Indicators of nutritional status of women after food supplementation
queries regarding indicators Bhawana Sharma 16.03.2000
queries regarding indicators Wisam Al-Timimi 19.03.2000
queries regarding indicators George Beaton 16.03.2000
Re[2]: queries regarding indicators Wisam Al-Timimi 19.03.2000
LBW David Morley 20.03.2000
Measurements David Morley 20.03.2000
Re: queries regarding indicators Barbara Reed 20.03.2000
Re: queries regarding indicators patricia haggerty 20.03.2000
Re: queries regarding indicators Marti J. van Liere 21.03.2000

From: Bhawana Sharma,

Date : 16.03.2000

Subject : queries regarding indicators


Dear Sir / Madam

We are planning to implement a program in one of the hilly districts of Nepal main objectives of the program are;

. supplement fortified foods for six months before delivery and six months after delivery.
. Raising awareness among community people regarding the uses of existing health facilities
. Raising awareness how to meet dietary needs

. Increase in regular clinic attendance
. Hemoglobin levels
. Nutrition awareness
. Consumption of supplement

I would like to request you to suggest me for the following queries;

  1. To assess the nutritional status of mothers what will be the other effective and feasible indicators ?
  2. As there will be three stages of women i.e., pregnant, delivery and lactation what indicator will be most appropriate despite of changing stages of women ?

If you could response these queries it will be great help to design the project. Hope to get your response soon. Thanks.



Bhawana Sharma

Date: Sun, 19 Mar 2000 17:13:39 -0800

From: (Wisam Al-Timimi)

Subject: Re: queries regarding indicators


Dear colleagues

1-The incidence of low birth weight infants.

2-The serum Iron and Iron binding capacity ,Blood film and blood indices MCH,MCHC and other indices if possible (if this applicable & feasible ) (( probably automation will be of great help ))coulter counter .

3-The Vaccination coverage rate, especially Tetanus toxoid coverage, and other Primary health care service coverage..

I hope this may cover your questions.

Best regards


Dr. Al-Timimi Wisam


From : George Beaton,

Date : 16.03.2000

Subject : Re: queries regarding indicators


A couple of things for you to think about in the design of your study.

There is ample evidence that food supplements are shared and that change in intake of the target individual may be comprised of other foods that become available because supplemental food was introduced into the household. To look at dietary effects you will have to monitor total food intake, not just supplement intake.

You speak of the fact that the women will be in different physiologic stages. You do not mention whether you are designing cross-sectional or longitudinal observations (i.e. whether individual women will be followed over time) This would have important bearing on how you deal with the "stages" during data analysis.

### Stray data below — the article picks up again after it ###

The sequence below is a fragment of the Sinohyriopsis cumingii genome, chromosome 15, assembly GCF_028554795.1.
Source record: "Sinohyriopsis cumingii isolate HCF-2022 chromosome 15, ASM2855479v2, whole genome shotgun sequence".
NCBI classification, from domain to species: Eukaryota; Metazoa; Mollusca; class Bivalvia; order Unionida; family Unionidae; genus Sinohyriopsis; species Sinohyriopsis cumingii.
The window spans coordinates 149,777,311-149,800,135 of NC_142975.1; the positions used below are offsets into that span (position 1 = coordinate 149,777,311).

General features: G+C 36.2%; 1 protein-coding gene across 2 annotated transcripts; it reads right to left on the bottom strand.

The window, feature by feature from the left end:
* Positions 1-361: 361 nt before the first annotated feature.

Whichever field design you choose, you will have to control for expected changes/differences with physiologic stage. Thus, for example, in tracking hemoglobin levels, age (in adolescents) and stage of pregnancy have expected physiologic shifts in Hb level - descriptions of expected changes are now available and can be used during analysis.

Good luck with your program.

George Beaton



9 Silverview Drive, Willowdale, Ontario, Canada M2M 2B2

Date: Sun, 19 Mar 2000 16:53:30 -0800

From: (Wisam Al-Timimi)

Subject: Re[2]: queries regarding indicators


Dear colleagues

We already aware of the points mentioned down here ,we study the issue to support a national survey in collaboration with MOH to determine the level of Anemia in secondary school students during November this year ,but the survey protocol is not yet finalized (the door is still open for further modification ) .

Best regards


Dr. Wisam Al-Timimi


Date: Mon, 20 Mar 2000 11:40:38 +0000

From: David Morley <>


Colleagues, Dr Al-Timimi Wisam mentions Low birth weight. Weighing new born babies may not be possible. An alternative is a piece of nonstrtch string with knots 30 cm apart. If when placed around the chest at nipple level the knots overlap then the baby is almost certainly LBW. Correlation between chest circumfernce and Birth Weight is high. David

David Morley


David Morley,Emeritus Professor of Tropical Child Health, University of London.

Tel: & Fax. 44 (0) 1582 712199.

Preferred Address; 51 Eastmoor Park, Harpenden, AL5 1BN. UK.

Date: Mon, 20 Mar 2000 11:43:22 +0000

From: David Morley <>

Subject: Measurements


Dear Bhawana Sharma, Teaching Aids at Low Cost (TALC) is attempting to provide low cost measuring equipment which can be used by families and communities. This material is in various stages of development:

1.Insertion tape for measuring under fives arm circumference can be coloured like the Shakir strip.Also a longer tape can measure chest head abdominal circumference.

2. Direct Recording Scale, when used by mothers and the community they come to understand the meaning of a line graph [which has been the reason for failure of growth monitoring] Among the Maasai in East Africa there is evidence they will take action, in giving extra food when they see faltering. Weight charts supplied as national charts with a few exceptions do not fit

3 A height or length [Stadiometer or Infantometer] just becoming available need slight DIY 'carpentry' skill to erect.

4.The Weight for Height 'Nabarro' wall chart which help to distinguish weight loss and stunting when the age is not known.